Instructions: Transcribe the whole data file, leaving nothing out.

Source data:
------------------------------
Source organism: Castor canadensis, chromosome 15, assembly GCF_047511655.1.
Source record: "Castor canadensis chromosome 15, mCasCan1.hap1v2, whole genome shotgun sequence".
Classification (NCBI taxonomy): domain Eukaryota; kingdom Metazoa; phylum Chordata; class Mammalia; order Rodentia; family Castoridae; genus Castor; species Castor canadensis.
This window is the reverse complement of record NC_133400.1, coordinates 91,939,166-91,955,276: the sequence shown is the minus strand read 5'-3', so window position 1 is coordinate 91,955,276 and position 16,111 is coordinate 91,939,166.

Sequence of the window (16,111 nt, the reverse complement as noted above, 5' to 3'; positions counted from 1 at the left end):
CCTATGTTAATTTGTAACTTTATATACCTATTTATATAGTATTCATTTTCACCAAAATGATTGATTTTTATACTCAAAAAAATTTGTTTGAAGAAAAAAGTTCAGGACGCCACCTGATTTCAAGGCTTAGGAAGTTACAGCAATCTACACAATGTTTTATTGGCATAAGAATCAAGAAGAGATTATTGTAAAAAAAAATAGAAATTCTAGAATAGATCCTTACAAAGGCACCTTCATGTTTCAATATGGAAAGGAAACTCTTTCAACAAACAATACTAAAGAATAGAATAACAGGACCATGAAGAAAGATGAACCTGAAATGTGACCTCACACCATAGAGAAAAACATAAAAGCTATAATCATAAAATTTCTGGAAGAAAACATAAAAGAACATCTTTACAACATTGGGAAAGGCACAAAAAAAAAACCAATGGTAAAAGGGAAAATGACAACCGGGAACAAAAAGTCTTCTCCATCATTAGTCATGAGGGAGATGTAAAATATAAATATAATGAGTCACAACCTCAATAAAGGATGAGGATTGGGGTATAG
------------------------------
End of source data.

Source organism: Castor canadensis, chromosome 15, assembly GCF_047511655.1.
Source record: "Castor canadensis chromosome 15, mCasCan1.hap1v2, whole genome shotgun sequence".
Classification (NCBI taxonomy): domain Eukaryota; kingdom Metazoa; phylum Chordata; class Mammalia; order Rodentia; family Castoridae; genus Castor; species Castor canadensis.
This window is the reverse complement of record NC_133400.1, coordinates 91,939,166-91,955,276: the sequence shown is the minus strand read 5'-3', so window position 1 is coordinate 91,955,276 and position 16,111 is coordinate 91,939,166.

Sequence of the window (16,111 nt, the reverse complement as noted above, 5' to 3'; positions counted from 1 at the left end):
CCTATGTTAATTTGTAACTTTATATACCTATTTATATAGTATTCATTTTCACCAAAATGATTGATTTTTATACTCAAAAAAATTTGTTTGAAGAAAAAAGTTCAGGACGCCACCTGATTTCAAGGCTTAGGAAGTTACAGCAATCTACACAATGTTTTATTGGCATAAGAATCAAGAAGAGATTATTGTAAAAAAAAATAGAAATTCTAGAATAGATCCTTACAAAGGCACCTTCATGTTTCAATATGGAAAGGAAACTCTTTCAACAAACAATACTAAAGAATAGAATAACAGGACCATGAAGAAAGATGAACCTGAAATGTGACCTCACACCATAGAGAAAAACATAAAAGCTATAATCATAAAATTTCTGGAAGAAAACATAAAAGAACATCTTTACAACATTGGGAAAGGCACAAAAAAAAAACCAATGGTAAAAGGGAAAATGACAACCGGGAACAAAAAGTCTTCTCCATCATTAGTCATGAGGGAGATGTAAAATATAAATATAATGAGTCACAACCTCAATAAAGGATGAGGATTGGGGTATAG